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Parenting with Humility and Humor


I think most parents of grown children look back over their child-raising years with a bit of regret and wish they had done some things differently. My parents are no exception. Yet the older I get, the more I realize all they did right. Yes, they disciplined us when needed, but the overarching atmosphere in our home was one of warmth and love.

I remember coming home from a friend’s house when I was about 12 or 13. I don’t recall a lot of details, other than that the strife and unhappiness in my friend’s household was nearly palpable.

She was living with her grandparents after her mother either could not or would not take care of her. I remember their coldness and now, looking back over the years through the lens of more understanding and grace, I realize probably a little bewilderment as they found themselves suddenly responsible for a teenager.

We took our dinner to her room to eat on trays in front of her TV. I thought it was a special treat, but found out that she ate all her meals alone in her room. At first, I was a bit envious of her canopy bed, TV, and phone in her room (it was SO the early 80s!), but I’ll never forget the feeling I had when I came back to my own home.

I paused inside the front door with my eyes closed, drinking in the smells and sounds of home: my toddler brother banging his spoon against his high-chair tray, my mother’s soft movements in the kitchen as she prepared dinner, the aromatic steam wafting off the homemade spaghetti sauce, even the background noise of the television as my siblings watched some rerun or another.


It was safe; it was mine. And it had nothing to do with the place, but everything to do with the people, love, and memories inside of it.

I hope we’ve recreated that feeling for our children. And since I know it’s likely at least one of my children will read this, I’m not even going to pretend I didn’t ever yell or get mad or act horrid through the years. Because I’m human. But my hope is that they’ve always known, foundationally, how very much we’ve loved them and how happy we are that God gave them to us for a short time.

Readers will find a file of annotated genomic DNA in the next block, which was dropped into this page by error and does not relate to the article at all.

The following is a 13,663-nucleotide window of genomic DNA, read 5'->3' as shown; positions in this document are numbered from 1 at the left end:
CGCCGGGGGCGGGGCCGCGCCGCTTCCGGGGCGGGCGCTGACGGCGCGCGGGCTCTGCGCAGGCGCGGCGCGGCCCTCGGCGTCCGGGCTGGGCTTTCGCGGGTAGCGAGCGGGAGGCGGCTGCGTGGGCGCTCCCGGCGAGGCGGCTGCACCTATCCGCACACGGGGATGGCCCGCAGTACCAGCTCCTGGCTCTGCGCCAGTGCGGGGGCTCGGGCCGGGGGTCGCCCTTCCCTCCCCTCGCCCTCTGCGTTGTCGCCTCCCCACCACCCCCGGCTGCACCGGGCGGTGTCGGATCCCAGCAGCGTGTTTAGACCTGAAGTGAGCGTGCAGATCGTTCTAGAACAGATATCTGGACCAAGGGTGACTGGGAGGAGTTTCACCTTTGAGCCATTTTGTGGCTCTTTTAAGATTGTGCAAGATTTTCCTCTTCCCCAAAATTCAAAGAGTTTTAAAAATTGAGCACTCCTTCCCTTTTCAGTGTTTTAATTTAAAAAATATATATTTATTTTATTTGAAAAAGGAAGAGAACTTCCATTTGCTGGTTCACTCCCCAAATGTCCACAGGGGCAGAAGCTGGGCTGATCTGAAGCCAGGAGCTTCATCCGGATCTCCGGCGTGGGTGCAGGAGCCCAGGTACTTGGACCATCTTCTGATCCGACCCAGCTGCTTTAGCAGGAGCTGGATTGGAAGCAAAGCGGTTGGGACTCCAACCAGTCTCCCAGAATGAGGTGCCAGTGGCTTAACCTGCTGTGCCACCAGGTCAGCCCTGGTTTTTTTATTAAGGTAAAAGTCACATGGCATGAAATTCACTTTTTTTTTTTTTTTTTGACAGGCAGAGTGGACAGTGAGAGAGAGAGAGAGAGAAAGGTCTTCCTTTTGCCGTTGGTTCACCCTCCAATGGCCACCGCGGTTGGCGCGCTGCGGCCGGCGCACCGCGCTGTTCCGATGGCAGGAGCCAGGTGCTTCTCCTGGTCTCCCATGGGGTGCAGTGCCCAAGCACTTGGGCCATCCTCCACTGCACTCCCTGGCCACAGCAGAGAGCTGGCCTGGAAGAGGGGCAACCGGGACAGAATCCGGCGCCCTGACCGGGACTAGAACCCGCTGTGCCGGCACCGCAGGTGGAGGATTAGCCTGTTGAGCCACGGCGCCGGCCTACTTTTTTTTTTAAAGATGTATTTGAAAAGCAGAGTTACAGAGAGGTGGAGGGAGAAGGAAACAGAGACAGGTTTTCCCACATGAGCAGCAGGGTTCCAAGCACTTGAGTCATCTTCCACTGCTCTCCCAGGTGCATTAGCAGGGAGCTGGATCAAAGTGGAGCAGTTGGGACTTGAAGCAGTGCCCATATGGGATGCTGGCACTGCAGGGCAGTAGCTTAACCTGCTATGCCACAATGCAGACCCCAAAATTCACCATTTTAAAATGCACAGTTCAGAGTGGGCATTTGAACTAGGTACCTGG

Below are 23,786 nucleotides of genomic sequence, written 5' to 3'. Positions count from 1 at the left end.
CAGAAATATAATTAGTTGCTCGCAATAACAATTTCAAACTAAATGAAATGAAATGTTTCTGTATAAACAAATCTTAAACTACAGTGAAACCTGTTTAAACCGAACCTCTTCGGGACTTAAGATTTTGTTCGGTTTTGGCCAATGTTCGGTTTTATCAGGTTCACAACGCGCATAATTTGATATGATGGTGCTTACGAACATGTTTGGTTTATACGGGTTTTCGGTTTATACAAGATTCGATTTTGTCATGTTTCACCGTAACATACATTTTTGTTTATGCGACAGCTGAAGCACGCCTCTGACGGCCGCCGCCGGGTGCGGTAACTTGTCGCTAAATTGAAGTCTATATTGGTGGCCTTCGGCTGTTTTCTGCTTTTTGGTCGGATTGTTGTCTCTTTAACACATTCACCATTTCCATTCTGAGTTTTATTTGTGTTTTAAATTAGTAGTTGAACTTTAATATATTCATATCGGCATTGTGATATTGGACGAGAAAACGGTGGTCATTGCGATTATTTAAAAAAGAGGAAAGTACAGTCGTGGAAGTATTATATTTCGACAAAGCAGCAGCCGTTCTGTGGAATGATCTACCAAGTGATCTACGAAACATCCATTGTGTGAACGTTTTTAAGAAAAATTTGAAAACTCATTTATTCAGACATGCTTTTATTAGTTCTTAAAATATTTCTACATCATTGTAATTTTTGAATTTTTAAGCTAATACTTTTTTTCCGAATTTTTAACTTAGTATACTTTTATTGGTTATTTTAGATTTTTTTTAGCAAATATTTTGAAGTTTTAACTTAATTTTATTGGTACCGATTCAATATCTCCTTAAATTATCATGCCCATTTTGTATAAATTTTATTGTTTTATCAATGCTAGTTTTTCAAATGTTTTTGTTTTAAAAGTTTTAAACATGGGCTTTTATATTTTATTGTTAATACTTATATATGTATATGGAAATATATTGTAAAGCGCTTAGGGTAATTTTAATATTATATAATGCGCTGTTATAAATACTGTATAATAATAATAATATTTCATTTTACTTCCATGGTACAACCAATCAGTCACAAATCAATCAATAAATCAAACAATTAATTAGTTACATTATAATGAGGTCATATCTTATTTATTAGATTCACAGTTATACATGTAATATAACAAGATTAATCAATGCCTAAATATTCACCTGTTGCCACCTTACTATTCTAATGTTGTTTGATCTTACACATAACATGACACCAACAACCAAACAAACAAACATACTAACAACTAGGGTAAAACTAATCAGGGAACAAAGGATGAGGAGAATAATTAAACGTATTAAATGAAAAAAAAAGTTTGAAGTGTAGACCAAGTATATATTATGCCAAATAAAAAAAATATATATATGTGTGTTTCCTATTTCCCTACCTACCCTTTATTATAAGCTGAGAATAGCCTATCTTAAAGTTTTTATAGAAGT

“Love each other with genuine affection, and take delight in honoring each other” (Romans 12:10).

I don’t believe in parenting by formulas, but I’d like to share a few principles we’ve tried to live by:

Say sorry. A lot.

When your kids are little, and when your kids are big. They are going to figure out you’re flawed and imperfect so there’s no sense in pretending you’re not either of those. Be big enough to admit when you’re wrong and apologize. With no strings attached. And don’t blame your children for how you behave or make them feel responsible for your actions. They’re kids. 

Treat them with respect, but not as mini adults.

I hear so many parents over-explaining their decisions or no to small children whose eyes have glassed over. It might seem obvious, but adults often forget that kids don’t have adult reasoning skills, and there comes a point when you’re wasting your breath attempting to reason with a preschooler the same way you would with a peer.

Sometimes, “No, not right now” is enough. There’s a reason they have parents.

On the other hand, don’t say no just because you can. 

I’m not for spoiling kids and making them insufferable. But I also don’t see a point in saying no flippantly, as a default. Use your authority as a parent wisely.

A friend once mentioned that she learned to keep special plans a secret from her mother when she was a teen until the last possible moment, because her mom would find a reason to take it away as punishment at some point. Beyond being so messed up, it makes me sad.

Life is full of so many necessary no’s. I have found that when my kids find me reasonable and know that I will say yes if I can, the no means more to them.

“You fathers, don’t provoke your children to wrath, but nurture them in the discipline and instruction of the Lord” (Ephesians 6: 4).

Laugh as much as you can! 

I grew up with the sounds of laughter as a background: over board games, inside jokes, good-natured teasing. Though of course there were squabbles and sibling discord at times, harmony was the default and we all knew we were on each other’s side and truly enjoyed being together (most of the time!). I don’t think there’s any replacement for creating a family culture through laughter.

“A joyful heart is good medicine, but a crushed spirit dries up the bones” (Proverbs 17:22).

As my children get older and head into the adult years, I’m often asked parenting questions.

I am happy to share what we’ve learned over the past 22 years, while remembering that we really are just fellow travelers on this road.

But if there’s one thing I could impart to you, it would be this: enjoy your kids!

photo credit: torbus via photopincc



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5 Responses

  1. I only have one out of the house, and I admit, sometimes he’ll talk about his friends’ homes as though he thought they did it better, but when I get a text in the middle of the night saying “I miss you. <3" I know that I did something right. This post was perfect. It's so true; especially the laughter. It got us through so much. And truly, in the end, you'll mostly remember the good stuff whether you're the parent, or the kid! 🙂 Wonderful post!

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Hi, I'm Jen!

As a military spouse of three decades and now the mom of an active duty son, my hope is to support you in your own military life. You’ll find help for your military marriage, deployments, PCS moves, and more!

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